A federal district court, applying California law, has held that a “no voluntary payment” provision precluded coverage for defense expenses voluntarily incurred by an insured pursuant to its agreement to indemnify its directors and officers prior to providing notice to the insurer of its indemnity obligation. Corthera, Inc. v. Scottsdale Ins. Co., 2016 WL 270951 (C.D. Cal. Jan. 22, 2016).
The insured sought coverage under its business and management indemnity liability policy—which imposed a duty to defend on the insurer—in connection with its obligation to indemnify its officers and directors as a result of a lawsuit alleging violations of a competitor’s intellectual property rights. The amended complaint named two additional insured directors as defendants, one of whom had a conflict with counsel previously consented to by the insurer. That director selected separate counsel, who then requested indemnification from the insured. The insured agreed to indemnify the director and notified the insurer of this additional obligation.
Upon receiving an invoice from the director’s separate counsel, the insurer advised the insured that it had not consented to separate counsel’s retention, believed the amount of the invoice did not appear reasonable, and would not recognize separate counsel’s fees incurred without its consent. While the insurer and the insured continued to negotiate regarding separate counsel, the court granted the motion to dismiss filed by separate counsel in the underlying action, which was then appealed. The insurer appointed new counsel in connection with the appeal, but the director would not permit appointed counsel to assume his defense. The insured then asserted that the insurer’s prior reservation of rights letter accepting coverage for the matter and consenting to counsel for the other insured defendants in the litigation created a conflict of interest that entitled the remaining director to separate counsel of his choosing. When the insurer disagreed, the insured initiated coverage litigation, and the parties filed cross-motions for partial summary judgment.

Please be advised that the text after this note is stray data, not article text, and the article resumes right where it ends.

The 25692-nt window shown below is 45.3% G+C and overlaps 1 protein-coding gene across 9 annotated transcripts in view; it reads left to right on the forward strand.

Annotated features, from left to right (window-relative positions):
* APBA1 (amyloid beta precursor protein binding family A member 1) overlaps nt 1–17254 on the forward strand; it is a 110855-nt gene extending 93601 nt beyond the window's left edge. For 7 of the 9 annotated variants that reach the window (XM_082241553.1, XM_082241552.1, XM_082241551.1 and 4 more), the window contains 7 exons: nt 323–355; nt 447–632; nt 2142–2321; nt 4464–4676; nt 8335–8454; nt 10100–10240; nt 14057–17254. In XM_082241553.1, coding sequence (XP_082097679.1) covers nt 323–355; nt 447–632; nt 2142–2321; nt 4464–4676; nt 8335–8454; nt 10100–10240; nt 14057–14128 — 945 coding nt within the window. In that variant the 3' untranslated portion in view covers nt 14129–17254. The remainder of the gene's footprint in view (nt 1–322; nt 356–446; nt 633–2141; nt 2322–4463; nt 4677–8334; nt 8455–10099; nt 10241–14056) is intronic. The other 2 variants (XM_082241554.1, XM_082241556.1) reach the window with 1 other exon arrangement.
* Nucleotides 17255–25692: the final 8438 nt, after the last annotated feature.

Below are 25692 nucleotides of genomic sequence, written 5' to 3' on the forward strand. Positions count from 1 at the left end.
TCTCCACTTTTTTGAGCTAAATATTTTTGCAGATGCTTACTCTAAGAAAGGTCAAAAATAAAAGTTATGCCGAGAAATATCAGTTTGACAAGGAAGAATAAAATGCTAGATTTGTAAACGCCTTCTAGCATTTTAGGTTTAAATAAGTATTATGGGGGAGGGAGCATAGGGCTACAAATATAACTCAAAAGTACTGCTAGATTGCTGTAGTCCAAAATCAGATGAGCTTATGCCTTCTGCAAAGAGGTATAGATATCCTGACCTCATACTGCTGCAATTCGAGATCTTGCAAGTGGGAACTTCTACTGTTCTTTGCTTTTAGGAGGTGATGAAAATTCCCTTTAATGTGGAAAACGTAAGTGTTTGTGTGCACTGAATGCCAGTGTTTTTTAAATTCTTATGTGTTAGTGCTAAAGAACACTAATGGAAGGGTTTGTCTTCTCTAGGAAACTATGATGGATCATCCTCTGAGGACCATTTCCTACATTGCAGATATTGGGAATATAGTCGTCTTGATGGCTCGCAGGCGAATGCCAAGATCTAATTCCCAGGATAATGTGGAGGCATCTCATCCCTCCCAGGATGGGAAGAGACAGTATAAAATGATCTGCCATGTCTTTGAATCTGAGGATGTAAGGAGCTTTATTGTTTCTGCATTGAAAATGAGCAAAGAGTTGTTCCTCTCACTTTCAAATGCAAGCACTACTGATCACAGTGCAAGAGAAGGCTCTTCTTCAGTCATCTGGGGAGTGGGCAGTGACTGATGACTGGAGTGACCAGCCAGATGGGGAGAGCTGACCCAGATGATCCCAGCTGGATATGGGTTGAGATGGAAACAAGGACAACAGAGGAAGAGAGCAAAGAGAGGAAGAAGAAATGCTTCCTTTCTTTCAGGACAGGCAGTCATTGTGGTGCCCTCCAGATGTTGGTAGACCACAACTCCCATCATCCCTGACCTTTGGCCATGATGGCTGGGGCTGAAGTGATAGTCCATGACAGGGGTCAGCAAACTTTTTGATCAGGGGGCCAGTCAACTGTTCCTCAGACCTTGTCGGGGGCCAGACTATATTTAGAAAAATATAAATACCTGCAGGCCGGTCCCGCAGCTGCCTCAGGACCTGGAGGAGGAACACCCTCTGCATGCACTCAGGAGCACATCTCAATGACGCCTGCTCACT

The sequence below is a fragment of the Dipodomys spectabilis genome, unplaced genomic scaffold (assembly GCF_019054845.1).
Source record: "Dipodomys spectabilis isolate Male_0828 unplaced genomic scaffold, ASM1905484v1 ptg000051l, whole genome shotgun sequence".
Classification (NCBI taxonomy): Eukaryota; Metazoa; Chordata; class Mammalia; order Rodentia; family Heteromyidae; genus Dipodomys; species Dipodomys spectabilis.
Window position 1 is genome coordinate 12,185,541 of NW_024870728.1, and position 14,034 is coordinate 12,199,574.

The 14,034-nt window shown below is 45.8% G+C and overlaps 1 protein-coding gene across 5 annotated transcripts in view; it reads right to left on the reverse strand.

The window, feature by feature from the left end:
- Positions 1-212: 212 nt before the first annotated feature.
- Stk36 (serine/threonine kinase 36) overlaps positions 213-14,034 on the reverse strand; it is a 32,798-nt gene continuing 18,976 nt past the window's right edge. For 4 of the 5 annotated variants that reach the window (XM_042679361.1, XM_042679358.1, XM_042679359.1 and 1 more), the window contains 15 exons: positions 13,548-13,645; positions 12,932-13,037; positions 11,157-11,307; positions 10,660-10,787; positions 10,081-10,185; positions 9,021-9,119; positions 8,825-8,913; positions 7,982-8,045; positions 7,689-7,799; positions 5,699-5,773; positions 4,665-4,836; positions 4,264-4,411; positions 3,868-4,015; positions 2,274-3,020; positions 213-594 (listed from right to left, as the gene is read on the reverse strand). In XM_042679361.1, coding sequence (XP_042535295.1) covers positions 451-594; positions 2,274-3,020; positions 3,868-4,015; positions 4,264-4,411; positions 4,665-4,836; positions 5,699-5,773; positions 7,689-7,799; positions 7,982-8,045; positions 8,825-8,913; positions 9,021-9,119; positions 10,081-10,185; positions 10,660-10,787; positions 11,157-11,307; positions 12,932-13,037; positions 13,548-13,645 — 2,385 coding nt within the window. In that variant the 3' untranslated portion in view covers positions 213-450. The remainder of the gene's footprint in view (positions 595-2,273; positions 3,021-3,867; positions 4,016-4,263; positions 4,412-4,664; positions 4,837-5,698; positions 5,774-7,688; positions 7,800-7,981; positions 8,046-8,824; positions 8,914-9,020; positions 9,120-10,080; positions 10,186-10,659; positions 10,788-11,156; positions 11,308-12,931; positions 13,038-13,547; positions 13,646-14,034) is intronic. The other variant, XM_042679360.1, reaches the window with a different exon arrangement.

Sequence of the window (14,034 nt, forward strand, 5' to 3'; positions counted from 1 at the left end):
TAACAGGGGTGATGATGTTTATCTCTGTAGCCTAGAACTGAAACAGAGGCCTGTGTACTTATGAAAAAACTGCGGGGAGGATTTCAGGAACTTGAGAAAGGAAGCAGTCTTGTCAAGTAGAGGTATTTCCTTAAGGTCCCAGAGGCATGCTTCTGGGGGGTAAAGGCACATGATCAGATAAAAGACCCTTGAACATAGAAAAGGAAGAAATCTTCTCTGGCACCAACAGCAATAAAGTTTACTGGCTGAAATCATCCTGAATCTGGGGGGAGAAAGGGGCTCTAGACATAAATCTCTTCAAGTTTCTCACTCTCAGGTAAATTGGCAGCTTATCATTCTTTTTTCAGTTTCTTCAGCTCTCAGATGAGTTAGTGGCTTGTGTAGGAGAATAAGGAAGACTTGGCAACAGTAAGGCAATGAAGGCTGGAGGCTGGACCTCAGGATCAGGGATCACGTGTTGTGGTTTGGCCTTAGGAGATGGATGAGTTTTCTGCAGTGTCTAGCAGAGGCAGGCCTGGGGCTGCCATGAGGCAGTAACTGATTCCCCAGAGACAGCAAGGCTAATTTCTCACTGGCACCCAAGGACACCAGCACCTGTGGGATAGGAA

The court enforced the policy’s “no voluntary payment” provision as to those defense expenses incurred voluntarily by the insured prior to providing the insurer notice of the additional director’s claim. In doing so, the court first discounted the insured’s argument that its indemnification obligations were “incompatible” with the indemnity coverage provided by the policy. The court disagreed, explaining that the insured’s inability to control the defense of its officers and directors is separate and apart from its obligation to inform the insurer of the matter prior to incurring any defense expenses. According to the court, the insured’s bylaws cannot unilaterally enlarge the coverage provided by the policy.
The court then determined that the insured incurred the defense expenses at issue “when the task [was] performed because this is when the obligation to pay is created,” and not when the insured actually paid separate counsel’s invoices. The court also found that the defense expenses incurred from the time the insured received notice of the director’s retention of separate counsel until the insured provided notice to the insurer were incurred voluntarily, and, as a result, the “no voluntary payment” provision applied to preclude coverage for those amounts.
The court also denied the insurer’s motion for summary judgment on the insured’s bad faith claim because the court determined that the insurer’s request that its appointed counsel prepare a budget for filing a motion to dismiss similar to that filed by the director’s separate counsel “could have created a conflict of interest and thus demonstrate bad faith.” According to the court, a jury could find that the insurer had no reason to ask for such information other than to defeat coverage, particularly when the insurer made the request after the motion had been filed and granted. Finally, the court granted the insurer’s motion for summary judgment as to the insured’s claim for punitive damages because, according to the court, the insurer’s actions “do not rise to the level of being ‘evil, criminal, recklessly indifferent to the rights of the insured, or with a vexatious intention to injure.’”